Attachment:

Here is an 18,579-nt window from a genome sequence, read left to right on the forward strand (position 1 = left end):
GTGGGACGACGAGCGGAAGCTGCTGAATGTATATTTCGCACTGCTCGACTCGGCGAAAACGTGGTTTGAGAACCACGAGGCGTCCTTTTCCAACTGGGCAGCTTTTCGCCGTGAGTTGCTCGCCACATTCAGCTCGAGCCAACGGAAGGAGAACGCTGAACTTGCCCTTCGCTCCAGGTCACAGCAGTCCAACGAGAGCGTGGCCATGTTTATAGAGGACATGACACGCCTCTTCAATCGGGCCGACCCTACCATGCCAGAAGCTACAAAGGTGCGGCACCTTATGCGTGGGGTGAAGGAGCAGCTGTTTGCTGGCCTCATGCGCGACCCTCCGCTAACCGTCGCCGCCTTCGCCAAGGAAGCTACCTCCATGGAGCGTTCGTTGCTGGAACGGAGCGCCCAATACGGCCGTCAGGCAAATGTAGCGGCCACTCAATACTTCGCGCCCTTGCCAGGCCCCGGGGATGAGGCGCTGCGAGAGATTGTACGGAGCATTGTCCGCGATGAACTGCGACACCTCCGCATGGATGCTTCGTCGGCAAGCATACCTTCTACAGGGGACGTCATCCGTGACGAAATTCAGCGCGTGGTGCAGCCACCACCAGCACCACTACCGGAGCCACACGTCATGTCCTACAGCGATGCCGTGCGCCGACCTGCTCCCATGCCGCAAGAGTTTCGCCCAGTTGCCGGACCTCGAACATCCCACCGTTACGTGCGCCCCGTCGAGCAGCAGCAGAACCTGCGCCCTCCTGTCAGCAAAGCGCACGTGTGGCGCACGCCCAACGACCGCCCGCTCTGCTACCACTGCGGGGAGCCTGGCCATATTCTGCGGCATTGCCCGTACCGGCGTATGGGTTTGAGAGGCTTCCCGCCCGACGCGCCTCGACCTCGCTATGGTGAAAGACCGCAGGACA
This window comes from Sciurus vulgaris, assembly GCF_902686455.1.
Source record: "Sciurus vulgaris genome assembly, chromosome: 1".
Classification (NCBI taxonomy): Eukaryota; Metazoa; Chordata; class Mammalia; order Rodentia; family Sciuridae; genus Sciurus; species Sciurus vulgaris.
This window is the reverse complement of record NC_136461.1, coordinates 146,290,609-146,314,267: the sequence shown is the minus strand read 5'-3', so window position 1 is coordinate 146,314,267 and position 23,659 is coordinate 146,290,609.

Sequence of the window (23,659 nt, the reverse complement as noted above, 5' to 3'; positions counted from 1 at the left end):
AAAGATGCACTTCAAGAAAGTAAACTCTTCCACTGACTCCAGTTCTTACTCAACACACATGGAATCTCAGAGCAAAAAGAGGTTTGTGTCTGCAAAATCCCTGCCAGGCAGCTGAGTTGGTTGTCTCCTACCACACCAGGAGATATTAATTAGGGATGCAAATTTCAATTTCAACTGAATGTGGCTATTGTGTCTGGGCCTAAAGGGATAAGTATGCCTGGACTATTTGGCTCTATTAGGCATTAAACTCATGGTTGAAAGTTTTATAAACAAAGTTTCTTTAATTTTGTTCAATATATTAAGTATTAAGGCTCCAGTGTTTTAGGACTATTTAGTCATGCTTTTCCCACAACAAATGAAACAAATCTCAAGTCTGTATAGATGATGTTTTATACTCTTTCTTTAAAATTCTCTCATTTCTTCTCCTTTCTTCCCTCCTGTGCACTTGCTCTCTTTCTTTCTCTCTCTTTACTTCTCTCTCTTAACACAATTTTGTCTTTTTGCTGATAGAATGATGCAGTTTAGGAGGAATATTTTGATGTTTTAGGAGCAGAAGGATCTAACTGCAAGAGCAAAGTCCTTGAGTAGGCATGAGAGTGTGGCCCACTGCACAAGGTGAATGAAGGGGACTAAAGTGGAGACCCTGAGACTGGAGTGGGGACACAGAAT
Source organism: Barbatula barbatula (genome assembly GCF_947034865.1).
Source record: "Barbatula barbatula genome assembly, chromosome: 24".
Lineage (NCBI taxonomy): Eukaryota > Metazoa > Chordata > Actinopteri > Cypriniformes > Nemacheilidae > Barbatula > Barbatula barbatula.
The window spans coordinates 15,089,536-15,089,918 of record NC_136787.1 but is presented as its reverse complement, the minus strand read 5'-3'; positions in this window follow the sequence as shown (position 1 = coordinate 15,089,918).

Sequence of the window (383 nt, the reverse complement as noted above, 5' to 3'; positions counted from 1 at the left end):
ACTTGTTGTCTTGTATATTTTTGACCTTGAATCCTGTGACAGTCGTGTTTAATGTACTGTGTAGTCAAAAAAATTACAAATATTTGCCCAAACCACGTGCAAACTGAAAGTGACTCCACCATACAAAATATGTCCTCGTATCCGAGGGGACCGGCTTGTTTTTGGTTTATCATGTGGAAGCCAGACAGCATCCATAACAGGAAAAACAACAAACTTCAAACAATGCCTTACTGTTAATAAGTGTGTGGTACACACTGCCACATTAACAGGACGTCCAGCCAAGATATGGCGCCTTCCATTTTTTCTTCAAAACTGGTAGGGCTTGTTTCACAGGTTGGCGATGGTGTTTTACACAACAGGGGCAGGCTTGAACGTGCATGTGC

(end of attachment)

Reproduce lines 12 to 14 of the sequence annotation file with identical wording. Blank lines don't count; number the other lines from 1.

The window spans coordinates 15,089,536-15,089,918 of record NC_136787.1 but is presented as its reverse complement, the minus strand read 5'-3'; positions in this window follow the sequence as shown (position 1 = coordinate 15,089,918).

Sequence of the window (383 nt, the reverse complement as noted above, 5' to 3'; positions counted from 1 at the left end):
ACTTGTTGTCTTGTATATTTTTGACCTTGAATCCTGTGACAGTCGTGTTTAATGTACTGTGTAGTCAAAAAAATTACAAATATTTGCCCAAACCACGTGCAAACTGAAAGTGACTCCACCATACAAAATATGTCCTCGTATCCGAGGGGACCGGCTTGTTTTTGGTTTATCATGTGGAAGCCAGACAGCATCCATAACAGGAAAAACAACAAACTTCAAACAATGCCTTACTGTTAATAAGTGTGTGGTACACACTGCCACATTAACAGGACGTCCAGCCAAGATATGGCGCCTTCCATTTTTTCTTCAAAACTGGTAGGGCTTGTTTCACAGGTTGGCGATGGTGTTTTACACAACAGGGGCAGGCTTGAACGTGCATGTGC